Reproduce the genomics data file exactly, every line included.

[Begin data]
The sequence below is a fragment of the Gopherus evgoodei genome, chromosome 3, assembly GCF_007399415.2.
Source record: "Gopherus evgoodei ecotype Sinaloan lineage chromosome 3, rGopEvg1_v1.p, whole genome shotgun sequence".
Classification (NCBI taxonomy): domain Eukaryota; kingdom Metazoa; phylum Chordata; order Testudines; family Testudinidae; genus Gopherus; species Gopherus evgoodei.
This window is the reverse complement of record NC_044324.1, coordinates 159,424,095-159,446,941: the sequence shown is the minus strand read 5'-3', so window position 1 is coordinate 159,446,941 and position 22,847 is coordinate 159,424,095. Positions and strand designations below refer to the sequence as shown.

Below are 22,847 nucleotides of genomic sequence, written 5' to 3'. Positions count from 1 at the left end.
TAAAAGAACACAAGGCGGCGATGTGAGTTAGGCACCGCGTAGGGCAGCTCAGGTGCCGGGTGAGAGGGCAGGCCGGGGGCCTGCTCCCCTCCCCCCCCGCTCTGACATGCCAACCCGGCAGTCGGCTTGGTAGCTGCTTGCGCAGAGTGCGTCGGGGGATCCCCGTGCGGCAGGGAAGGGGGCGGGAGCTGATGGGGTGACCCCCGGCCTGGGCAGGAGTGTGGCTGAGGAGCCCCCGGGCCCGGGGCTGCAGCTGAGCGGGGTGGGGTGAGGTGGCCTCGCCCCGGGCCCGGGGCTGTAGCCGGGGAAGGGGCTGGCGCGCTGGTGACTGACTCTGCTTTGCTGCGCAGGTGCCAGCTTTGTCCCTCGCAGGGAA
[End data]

The sequence below is a fragment of the Gopherus evgoodei genome, chromosome 3, assembly GCF_007399415.2.
Source record: "Gopherus evgoodei ecotype Sinaloan lineage chromosome 3, rGopEvg1_v1.p, whole genome shotgun sequence".
Classification (NCBI taxonomy): domain Eukaryota; kingdom Metazoa; phylum Chordata; order Testudines; family Testudinidae; genus Gopherus; species Gopherus evgoodei.
This window is the reverse complement of record NC_044324.1, coordinates 159,424,095-159,446,941: the sequence shown is the minus strand read 5'-3', so window position 1 is coordinate 159,446,941 and position 22,847 is coordinate 159,424,095. Positions and strand designations below refer to the sequence as shown.

Below are 22,847 nucleotides of genomic sequence, written 5' to 3'. Positions count from 1 at the left end.
TAAAAGAACACAAGGCGGCGATGTGAGTTAGGCACCGCGTAGGGCAGCTCAGGTGCCGGGTGAGAGGGCAGGCCGGGGGCCTGCTCCCCTCCCCCCCCGCTCTGACATGCCAACCCGGCAGTCGGCTTGGTAGCTGCTTGCGCAGAGTGCGTCGGGGGATCCCCGTGCGGCAGGGAAGGGGGCGGGAGCTGATGGGGTGACCCCCGGCCTGGGCAGGAGTGTGGCTGAGGAGCCCCCGGGCCCGGGGCTGCAGCTGAGCGGGGTGGGGTGAGGTGGCCTCGCCCCGGGCCCGGGGCTGTAGCCGGGGAAGGGGCTGGCGCGCTGGTGACTGACTCTGCTTTGCTGCGCAGGTGCCAGCTTTGTCCCTCGCAGGGAA